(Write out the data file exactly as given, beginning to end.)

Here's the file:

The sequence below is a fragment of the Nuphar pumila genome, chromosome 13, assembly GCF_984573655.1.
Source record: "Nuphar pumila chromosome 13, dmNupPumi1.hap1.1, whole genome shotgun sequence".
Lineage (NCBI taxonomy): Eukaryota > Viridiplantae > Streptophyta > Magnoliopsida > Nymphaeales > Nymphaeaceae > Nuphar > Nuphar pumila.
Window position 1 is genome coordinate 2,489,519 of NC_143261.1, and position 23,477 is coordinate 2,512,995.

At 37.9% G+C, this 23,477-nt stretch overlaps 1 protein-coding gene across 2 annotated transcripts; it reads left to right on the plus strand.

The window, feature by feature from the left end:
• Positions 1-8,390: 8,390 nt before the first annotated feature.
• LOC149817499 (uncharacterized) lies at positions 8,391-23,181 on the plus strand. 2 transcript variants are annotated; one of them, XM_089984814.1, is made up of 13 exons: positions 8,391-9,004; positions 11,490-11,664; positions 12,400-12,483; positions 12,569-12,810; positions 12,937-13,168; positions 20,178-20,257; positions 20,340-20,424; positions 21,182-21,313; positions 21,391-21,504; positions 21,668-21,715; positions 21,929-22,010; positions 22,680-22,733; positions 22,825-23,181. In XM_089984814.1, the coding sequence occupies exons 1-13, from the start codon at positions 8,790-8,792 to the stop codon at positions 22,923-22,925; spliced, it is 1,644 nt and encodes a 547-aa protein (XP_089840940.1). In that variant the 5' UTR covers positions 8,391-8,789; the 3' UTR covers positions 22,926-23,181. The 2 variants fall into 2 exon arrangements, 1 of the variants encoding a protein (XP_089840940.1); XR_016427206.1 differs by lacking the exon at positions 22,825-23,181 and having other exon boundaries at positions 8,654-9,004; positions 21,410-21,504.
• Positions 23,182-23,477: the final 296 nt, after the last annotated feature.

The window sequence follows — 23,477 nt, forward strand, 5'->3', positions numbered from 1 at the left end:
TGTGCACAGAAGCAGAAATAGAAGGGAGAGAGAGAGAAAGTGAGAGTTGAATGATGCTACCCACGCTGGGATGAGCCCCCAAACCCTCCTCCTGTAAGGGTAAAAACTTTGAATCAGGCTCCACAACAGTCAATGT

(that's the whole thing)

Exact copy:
The sequence below is a fragment of the Nuphar pumila genome, chromosome 13, assembly GCF_984573655.1.
Source record: "Nuphar pumila chromosome 13, dmNupPumi1.hap1.1, whole genome shotgun sequence".
Lineage (NCBI taxonomy): Eukaryota > Viridiplantae > Streptophyta > Magnoliopsida > Nymphaeales > Nymphaeaceae > Nuphar > Nuphar pumila.
Window position 1 is genome coordinate 2,489,519 of NC_143261.1, and position 23,477 is coordinate 2,512,995.

At 37.9% G+C, this 23,477-nt stretch overlaps 1 protein-coding gene across 2 annotated transcripts; it reads left to right on the plus strand.

The window, feature by feature from the left end:
• Positions 1-8,390: 8,390 nt before the first annotated feature.
• LOC149817499 (uncharacterized) lies at positions 8,391-23,181 on the plus strand. 2 transcript variants are annotated; one of them, XM_089984814.1, is made up of 13 exons: positions 8,391-9,004; positions 11,490-11,664; positions 12,400-12,483; positions 12,569-12,810; positions 12,937-13,168; positions 20,178-20,257; positions 20,340-20,424; positions 21,182-21,313; positions 21,391-21,504; positions 21,668-21,715; positions 21,929-22,010; positions 22,680-22,733; positions 22,825-23,181. In XM_089984814.1, the coding sequence occupies exons 1-13, from the start codon at positions 8,790-8,792 to the stop codon at positions 22,923-22,925; spliced, it is 1,644 nt and encodes a 547-aa protein (XP_089840940.1). In that variant the 5' UTR covers positions 8,391-8,789; the 3' UTR covers positions 22,926-23,181. The 2 variants fall into 2 exon arrangements, 1 of the variants encoding a protein (XP_089840940.1); XR_016427206.1 differs by lacking the exon at positions 22,825-23,181 and having other exon boundaries at positions 8,654-9,004; positions 21,410-21,504.
• Positions 23,182-23,477: the final 296 nt, after the last annotated feature.

The window sequence follows — 23,477 nt, forward strand, 5'->3', positions numbered from 1 at the left end:
TGTGCACAGAAGCAGAAATAGAAGGGAGAGAGAGAGAAAGTGAGAGTTGAATGATGCTACCCACGCTGGGATGAGCCCCCAAACCCTCCTCCTGTAAGGGTAAAAACTTTGAATCAGGCTCCACAACAGTCAATGT